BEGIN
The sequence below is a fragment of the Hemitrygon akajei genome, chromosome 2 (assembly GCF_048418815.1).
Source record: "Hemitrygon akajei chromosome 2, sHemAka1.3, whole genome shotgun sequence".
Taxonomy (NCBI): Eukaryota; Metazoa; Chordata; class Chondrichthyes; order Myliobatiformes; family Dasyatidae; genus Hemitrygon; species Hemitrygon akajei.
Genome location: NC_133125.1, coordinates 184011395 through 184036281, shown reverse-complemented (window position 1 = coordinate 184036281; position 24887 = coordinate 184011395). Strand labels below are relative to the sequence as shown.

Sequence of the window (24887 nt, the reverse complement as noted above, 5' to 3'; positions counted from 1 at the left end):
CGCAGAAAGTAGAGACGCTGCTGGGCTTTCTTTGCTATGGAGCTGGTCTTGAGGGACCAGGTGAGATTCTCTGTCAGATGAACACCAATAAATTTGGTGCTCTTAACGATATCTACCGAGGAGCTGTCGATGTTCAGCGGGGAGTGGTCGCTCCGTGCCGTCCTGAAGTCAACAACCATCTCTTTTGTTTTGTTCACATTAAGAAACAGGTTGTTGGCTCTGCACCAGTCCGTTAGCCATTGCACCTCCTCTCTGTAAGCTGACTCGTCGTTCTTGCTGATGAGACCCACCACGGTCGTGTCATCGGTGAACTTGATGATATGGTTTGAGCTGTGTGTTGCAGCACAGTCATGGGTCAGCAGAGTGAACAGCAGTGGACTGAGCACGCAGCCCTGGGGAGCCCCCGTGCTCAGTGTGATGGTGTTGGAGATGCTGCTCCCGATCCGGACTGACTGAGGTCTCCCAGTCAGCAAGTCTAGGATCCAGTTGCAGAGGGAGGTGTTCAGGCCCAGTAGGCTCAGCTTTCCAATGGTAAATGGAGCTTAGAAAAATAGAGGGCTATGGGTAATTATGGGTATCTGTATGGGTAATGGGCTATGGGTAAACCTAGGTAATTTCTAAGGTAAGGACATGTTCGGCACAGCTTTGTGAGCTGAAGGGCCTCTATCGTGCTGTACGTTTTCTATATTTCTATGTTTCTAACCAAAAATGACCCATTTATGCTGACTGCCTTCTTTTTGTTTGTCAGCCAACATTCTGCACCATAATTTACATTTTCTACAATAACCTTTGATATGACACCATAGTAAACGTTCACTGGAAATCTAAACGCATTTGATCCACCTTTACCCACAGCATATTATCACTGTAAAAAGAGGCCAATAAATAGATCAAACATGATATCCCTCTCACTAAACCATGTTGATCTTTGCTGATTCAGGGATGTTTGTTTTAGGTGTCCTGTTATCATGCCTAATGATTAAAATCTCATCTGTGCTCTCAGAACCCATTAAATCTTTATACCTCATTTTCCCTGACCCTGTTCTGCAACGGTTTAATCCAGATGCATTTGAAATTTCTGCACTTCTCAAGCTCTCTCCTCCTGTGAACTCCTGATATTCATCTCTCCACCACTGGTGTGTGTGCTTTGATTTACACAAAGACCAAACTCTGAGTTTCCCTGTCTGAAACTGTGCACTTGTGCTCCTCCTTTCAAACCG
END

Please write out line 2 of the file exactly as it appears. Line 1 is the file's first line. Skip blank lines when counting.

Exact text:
Source record: "Hemitrygon akajei chromosome 2, sHemAka1.3, whole genome shotgun sequence".